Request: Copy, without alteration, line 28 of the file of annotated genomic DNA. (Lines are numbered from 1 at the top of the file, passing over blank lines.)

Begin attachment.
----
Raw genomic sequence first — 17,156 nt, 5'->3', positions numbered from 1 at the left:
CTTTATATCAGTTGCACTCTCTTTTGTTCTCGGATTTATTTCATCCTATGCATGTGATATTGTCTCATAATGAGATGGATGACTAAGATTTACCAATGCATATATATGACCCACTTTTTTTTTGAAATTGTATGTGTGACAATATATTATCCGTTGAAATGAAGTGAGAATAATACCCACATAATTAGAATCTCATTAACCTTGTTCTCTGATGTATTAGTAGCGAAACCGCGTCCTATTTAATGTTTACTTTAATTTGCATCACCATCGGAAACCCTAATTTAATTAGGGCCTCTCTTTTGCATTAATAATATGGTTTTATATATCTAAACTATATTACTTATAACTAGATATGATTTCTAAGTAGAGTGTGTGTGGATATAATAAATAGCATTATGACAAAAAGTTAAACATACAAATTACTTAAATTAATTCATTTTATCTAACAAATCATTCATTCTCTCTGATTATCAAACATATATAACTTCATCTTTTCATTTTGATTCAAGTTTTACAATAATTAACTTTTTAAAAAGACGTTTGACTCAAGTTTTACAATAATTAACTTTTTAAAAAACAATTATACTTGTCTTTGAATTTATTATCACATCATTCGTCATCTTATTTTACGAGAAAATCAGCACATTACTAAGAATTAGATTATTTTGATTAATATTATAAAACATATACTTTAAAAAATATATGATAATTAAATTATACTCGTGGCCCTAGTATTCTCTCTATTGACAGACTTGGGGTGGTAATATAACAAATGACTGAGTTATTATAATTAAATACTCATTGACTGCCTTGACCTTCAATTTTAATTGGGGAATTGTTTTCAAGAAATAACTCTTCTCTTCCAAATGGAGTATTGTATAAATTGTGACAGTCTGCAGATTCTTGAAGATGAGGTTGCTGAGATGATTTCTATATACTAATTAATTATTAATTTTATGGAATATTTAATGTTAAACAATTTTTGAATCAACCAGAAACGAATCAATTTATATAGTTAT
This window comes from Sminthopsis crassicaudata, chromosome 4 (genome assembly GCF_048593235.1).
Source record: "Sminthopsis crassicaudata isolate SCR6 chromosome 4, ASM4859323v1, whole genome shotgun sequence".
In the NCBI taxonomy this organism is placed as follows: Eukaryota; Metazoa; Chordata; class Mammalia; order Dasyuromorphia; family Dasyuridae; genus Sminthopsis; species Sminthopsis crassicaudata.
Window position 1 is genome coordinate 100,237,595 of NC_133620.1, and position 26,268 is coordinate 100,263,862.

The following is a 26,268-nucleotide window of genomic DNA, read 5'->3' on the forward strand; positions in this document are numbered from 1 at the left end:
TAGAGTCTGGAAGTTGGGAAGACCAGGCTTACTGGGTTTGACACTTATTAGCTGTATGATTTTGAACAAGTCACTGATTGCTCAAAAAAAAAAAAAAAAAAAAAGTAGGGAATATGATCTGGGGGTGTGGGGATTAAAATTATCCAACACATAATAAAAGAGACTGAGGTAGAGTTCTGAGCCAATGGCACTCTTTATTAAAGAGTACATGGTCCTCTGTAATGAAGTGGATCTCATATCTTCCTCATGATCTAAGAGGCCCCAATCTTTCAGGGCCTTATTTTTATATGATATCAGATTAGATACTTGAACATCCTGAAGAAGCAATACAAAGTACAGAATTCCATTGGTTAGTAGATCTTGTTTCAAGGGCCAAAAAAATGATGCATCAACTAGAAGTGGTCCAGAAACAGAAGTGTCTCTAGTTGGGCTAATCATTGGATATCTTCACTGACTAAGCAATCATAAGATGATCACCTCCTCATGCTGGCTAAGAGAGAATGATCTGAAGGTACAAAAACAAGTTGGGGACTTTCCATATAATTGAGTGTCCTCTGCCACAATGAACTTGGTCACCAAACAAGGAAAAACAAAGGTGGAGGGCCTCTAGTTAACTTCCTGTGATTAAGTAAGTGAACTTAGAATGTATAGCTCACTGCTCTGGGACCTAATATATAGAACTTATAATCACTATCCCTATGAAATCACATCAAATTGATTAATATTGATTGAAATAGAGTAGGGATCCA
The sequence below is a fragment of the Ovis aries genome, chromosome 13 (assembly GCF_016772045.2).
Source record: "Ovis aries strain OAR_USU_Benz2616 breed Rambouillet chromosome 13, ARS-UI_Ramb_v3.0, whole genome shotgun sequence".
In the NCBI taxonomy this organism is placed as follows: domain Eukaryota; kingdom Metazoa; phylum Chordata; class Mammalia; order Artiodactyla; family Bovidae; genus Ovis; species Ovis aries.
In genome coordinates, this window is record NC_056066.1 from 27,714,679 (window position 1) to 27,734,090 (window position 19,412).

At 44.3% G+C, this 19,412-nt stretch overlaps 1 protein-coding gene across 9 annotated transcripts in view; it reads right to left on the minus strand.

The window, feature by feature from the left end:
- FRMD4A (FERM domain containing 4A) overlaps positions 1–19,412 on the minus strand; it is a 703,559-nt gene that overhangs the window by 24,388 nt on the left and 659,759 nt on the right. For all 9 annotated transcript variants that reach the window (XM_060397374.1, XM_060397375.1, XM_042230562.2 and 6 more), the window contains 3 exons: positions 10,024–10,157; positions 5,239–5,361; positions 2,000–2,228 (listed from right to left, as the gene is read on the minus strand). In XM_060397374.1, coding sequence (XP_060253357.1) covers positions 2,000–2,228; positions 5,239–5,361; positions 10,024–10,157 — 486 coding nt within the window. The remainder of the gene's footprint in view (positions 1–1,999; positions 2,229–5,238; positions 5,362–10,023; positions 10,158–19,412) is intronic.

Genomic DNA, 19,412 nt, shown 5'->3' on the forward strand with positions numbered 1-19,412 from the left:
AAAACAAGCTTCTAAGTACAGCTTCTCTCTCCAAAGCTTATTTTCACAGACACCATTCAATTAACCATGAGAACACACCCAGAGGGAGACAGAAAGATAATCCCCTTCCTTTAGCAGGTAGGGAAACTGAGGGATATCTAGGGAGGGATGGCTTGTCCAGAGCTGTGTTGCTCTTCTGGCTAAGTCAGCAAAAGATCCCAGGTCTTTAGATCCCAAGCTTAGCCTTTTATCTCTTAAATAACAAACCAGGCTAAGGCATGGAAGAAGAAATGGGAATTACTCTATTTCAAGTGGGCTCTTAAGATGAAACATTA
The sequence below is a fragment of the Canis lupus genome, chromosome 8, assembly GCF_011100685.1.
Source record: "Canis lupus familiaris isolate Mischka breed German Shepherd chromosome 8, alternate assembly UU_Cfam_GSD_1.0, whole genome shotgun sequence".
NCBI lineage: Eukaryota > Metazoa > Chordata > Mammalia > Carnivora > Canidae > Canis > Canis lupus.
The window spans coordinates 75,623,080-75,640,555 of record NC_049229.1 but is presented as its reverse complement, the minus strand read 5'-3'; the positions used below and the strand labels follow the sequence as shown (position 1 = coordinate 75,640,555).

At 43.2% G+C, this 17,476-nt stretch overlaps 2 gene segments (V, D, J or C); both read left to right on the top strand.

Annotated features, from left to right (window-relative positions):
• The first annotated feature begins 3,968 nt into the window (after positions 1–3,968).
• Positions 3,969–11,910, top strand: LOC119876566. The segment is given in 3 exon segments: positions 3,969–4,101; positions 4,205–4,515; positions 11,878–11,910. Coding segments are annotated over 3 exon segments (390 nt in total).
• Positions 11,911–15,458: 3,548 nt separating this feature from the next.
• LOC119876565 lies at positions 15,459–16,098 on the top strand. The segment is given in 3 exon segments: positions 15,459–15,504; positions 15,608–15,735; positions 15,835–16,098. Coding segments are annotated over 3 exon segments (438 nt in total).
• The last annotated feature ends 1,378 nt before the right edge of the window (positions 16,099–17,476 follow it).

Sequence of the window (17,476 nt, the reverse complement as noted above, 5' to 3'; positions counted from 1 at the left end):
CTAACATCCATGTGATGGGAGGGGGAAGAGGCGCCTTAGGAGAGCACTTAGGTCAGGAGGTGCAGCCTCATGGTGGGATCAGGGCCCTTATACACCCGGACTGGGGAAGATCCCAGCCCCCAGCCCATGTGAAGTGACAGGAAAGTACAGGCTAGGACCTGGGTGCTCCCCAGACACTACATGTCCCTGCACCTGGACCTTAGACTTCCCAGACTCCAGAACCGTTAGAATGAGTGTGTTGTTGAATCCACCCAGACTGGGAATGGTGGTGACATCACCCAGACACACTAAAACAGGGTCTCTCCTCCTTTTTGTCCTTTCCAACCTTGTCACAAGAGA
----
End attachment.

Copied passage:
• The last annotated feature ends 1,378 nt before the right edge of the window (positions 16,099–17,476 follow it).